The Internet is free…. and blah, blah, blah
The FCC, the body that regulates the Internet in the United States, just publicly announced that there will not be a two-speed internet, a fast one for big corporations and a slower one for small businesses and individuals. This especially worried telecommunications operators who stand for just the opposite (especially due to mobile lines, which, in order to transmit data, have a greater demand for infrastructure and therefore investment).
In my opinion, this is good news. It sounds like freedom. I say it sounds like, because the debate doesn’t end here. In my classes and conferences I explain that the Internet is an enormous highway, that permits data transfer, that one way or another usually ends up being seen on all kinds of devices like phones, tablets, desktop computers, car screens (this last case I just saw today very clearly at the World Mobile Congress in Barcelona, where I spent the whole day), televisions… In fact, the Internet is useful in so far as that it fulfills two criteria: that there is diversity of data among which to choose, and that this information is easy to find (we have grown tired of looking for information – now what we want is to find it, hence the enormous development of apps, for example).
What happens is that the Internet is one more cog in the wheel of hardware and software developers. And each one, from their own perspective and commercial interests, is betting from the start of time to close, to make the infinite space that is the Internet, less accessible. I’ll give two examples. I’ll start with Apple, a company that belongs to the first group. If you decide to launch an app for their operating system (iOs), the company, with headquarters in Cupertino, will take months to authorize it (if indeed they do so), so that your app may form part of the tens of thousands of applications listed in their store, the App store. This, without a doubt, is putting a limit on the freedom of information, because Apple decides what is standard.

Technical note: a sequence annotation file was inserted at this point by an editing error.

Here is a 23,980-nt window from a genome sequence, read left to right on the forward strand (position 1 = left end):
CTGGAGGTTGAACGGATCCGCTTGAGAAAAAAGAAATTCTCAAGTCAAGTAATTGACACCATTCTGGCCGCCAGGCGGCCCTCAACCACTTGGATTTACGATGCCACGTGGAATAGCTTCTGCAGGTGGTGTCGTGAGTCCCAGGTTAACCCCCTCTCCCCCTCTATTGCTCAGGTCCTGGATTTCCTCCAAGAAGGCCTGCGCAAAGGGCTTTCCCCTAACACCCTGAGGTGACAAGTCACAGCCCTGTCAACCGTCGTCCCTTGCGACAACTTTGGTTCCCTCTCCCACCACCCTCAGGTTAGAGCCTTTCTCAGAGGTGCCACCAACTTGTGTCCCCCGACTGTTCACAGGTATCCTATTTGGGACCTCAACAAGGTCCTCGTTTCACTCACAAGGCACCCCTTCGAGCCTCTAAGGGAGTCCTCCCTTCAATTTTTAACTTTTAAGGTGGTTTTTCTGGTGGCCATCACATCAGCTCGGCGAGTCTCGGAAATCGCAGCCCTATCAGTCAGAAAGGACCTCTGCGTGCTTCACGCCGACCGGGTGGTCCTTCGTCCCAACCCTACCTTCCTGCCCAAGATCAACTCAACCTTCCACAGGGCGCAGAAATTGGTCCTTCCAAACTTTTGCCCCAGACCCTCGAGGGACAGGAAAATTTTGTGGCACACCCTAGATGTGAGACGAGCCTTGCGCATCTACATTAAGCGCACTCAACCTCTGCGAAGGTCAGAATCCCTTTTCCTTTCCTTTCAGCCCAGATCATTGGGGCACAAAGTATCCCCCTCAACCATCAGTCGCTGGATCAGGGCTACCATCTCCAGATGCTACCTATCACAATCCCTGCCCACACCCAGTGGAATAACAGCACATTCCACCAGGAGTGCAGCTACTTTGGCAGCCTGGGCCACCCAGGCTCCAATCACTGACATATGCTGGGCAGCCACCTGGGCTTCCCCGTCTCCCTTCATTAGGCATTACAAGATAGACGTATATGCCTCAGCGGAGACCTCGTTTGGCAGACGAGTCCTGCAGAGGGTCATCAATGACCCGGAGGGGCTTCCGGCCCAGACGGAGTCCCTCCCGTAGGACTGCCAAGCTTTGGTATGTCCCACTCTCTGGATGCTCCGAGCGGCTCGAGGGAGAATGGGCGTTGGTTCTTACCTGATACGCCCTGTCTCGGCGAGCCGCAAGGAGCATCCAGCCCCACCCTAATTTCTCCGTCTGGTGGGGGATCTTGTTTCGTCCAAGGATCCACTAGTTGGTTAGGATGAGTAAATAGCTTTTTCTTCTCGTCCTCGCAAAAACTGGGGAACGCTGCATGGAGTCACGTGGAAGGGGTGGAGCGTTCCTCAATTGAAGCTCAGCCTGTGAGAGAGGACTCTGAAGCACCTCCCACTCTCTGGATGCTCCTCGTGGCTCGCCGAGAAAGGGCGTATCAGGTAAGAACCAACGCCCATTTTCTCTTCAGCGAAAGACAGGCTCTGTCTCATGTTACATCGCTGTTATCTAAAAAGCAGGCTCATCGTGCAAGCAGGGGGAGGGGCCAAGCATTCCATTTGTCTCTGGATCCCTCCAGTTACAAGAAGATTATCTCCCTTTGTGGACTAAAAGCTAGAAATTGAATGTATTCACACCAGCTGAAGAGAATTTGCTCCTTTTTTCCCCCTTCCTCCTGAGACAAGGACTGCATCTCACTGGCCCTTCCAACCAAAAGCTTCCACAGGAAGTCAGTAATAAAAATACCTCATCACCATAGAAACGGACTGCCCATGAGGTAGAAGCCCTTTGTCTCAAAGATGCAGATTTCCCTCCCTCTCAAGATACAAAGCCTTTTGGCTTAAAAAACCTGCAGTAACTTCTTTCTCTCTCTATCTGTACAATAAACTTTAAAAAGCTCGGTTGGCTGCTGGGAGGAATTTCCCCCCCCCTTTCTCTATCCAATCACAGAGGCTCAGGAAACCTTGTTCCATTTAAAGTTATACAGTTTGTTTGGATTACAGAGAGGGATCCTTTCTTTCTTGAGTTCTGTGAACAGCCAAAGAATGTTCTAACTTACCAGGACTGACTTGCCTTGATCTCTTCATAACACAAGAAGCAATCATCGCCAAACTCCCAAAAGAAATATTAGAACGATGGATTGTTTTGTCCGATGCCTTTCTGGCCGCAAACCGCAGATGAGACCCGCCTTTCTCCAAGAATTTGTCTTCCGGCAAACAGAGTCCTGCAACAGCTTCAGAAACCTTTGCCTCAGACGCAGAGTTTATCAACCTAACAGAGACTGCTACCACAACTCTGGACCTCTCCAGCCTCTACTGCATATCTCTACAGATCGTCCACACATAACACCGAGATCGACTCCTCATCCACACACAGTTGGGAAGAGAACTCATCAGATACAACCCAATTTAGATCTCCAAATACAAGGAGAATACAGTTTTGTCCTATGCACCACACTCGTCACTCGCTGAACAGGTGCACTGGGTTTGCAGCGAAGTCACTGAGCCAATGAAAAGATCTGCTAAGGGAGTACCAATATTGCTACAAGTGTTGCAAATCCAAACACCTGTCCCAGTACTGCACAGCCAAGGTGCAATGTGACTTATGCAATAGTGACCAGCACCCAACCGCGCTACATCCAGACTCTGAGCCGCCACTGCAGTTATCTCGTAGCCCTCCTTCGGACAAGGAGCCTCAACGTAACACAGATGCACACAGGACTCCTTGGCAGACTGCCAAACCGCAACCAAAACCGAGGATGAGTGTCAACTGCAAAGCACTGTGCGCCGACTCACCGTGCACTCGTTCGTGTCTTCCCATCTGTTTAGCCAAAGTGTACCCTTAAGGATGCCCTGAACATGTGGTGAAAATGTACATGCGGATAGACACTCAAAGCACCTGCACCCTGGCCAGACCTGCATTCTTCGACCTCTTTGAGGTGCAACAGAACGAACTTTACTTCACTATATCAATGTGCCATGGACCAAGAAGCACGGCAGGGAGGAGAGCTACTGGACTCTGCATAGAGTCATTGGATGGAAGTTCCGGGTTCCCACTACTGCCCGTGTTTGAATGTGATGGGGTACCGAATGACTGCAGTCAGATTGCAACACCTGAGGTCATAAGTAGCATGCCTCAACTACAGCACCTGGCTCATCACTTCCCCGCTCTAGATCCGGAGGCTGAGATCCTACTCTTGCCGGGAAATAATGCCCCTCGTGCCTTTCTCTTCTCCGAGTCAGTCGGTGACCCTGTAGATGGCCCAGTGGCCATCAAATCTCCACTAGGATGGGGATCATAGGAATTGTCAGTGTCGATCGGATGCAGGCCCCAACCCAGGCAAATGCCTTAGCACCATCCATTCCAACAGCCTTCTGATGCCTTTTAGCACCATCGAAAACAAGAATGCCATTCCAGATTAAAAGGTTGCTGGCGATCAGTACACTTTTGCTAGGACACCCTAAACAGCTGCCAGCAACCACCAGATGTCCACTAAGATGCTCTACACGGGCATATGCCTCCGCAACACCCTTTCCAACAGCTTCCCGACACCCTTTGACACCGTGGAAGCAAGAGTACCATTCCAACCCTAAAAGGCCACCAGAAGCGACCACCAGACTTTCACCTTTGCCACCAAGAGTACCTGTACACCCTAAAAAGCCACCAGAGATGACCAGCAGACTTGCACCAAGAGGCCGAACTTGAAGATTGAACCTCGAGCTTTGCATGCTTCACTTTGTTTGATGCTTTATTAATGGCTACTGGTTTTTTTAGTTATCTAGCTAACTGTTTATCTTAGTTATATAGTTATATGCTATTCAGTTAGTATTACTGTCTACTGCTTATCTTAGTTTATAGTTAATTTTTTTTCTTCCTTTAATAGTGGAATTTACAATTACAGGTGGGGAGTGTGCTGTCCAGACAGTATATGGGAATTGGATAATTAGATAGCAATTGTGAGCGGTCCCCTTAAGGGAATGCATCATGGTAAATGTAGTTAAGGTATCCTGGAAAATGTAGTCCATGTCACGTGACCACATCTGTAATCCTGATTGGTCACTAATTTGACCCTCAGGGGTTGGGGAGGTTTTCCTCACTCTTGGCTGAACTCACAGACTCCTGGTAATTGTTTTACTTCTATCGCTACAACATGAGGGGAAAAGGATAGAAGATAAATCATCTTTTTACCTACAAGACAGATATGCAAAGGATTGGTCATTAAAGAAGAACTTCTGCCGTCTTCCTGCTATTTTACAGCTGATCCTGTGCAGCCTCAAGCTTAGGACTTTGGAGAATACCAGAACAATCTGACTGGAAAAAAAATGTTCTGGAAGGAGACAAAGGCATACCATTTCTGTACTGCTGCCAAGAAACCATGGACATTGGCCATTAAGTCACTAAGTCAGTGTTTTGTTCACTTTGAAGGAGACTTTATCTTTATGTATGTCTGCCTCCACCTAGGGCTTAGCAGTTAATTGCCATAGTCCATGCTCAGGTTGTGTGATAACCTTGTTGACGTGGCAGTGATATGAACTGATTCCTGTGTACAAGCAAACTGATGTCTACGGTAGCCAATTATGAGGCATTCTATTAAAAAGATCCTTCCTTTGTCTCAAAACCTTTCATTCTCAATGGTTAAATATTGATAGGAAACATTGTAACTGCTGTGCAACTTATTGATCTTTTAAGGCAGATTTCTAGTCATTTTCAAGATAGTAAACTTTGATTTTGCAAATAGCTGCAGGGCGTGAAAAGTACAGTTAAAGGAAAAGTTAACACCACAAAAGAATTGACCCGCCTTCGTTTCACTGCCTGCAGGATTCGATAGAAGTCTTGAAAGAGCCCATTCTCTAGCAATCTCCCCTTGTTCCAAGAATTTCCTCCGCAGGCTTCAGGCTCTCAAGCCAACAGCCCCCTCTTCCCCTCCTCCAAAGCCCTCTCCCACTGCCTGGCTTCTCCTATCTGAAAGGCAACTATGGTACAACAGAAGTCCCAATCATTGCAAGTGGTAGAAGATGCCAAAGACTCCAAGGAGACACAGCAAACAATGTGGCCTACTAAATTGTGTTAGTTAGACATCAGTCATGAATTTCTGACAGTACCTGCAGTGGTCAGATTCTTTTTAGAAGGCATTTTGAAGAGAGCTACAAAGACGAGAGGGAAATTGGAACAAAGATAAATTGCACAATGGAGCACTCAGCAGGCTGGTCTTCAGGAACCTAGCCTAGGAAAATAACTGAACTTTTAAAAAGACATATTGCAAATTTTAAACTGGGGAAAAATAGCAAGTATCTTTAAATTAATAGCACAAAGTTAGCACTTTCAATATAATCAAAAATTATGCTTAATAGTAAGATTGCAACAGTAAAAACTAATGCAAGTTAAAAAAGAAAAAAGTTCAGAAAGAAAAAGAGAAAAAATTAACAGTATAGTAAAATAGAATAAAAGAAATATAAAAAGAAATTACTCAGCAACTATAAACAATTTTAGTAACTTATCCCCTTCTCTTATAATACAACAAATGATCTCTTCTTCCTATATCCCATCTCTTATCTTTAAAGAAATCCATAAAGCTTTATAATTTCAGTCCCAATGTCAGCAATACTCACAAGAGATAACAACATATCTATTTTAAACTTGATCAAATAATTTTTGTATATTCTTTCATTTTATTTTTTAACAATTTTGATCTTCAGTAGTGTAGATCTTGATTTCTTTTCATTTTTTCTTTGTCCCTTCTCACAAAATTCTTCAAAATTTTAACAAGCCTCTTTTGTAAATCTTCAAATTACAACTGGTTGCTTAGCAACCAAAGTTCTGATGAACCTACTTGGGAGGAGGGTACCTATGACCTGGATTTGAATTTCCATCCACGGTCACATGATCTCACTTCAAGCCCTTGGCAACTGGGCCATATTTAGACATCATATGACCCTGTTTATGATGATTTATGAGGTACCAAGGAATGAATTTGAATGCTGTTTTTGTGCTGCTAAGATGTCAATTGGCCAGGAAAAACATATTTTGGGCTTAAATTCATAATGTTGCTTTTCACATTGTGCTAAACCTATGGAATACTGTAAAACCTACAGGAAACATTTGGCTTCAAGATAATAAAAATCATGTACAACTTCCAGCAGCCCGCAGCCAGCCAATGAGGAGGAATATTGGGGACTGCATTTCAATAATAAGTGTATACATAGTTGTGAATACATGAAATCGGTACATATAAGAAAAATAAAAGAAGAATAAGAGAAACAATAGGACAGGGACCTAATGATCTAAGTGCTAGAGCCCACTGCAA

The case of Google
For the second case, I would like to use the example of Google and their product, Chrome, the most-used browser on the planet, with some 750 million users. This prodigy of science, that with each request for information returns millions of results, has two limitations: On the one hand, it’s subject to what the masters of Google want to show us, whatever the reason may be; and on the other hand, it learns from our tastes (it shows us results that it knows we will like more, which means that it is less diverse as time goes on). Therefore, I fear that while it is good news that the FCC considers the Internet to be a public-interest good, we don’t understand that we are regulating the telecommunications operators locally and restrictively and that nonetheless we do not have a norm that applies to players with a global reach that offer services similar (or identical) to these companies. Or is it not Skype (whose owner is Microsoft) really a telecommunications company that transmits voice and data? The Internet is free…and blah, blah, blah.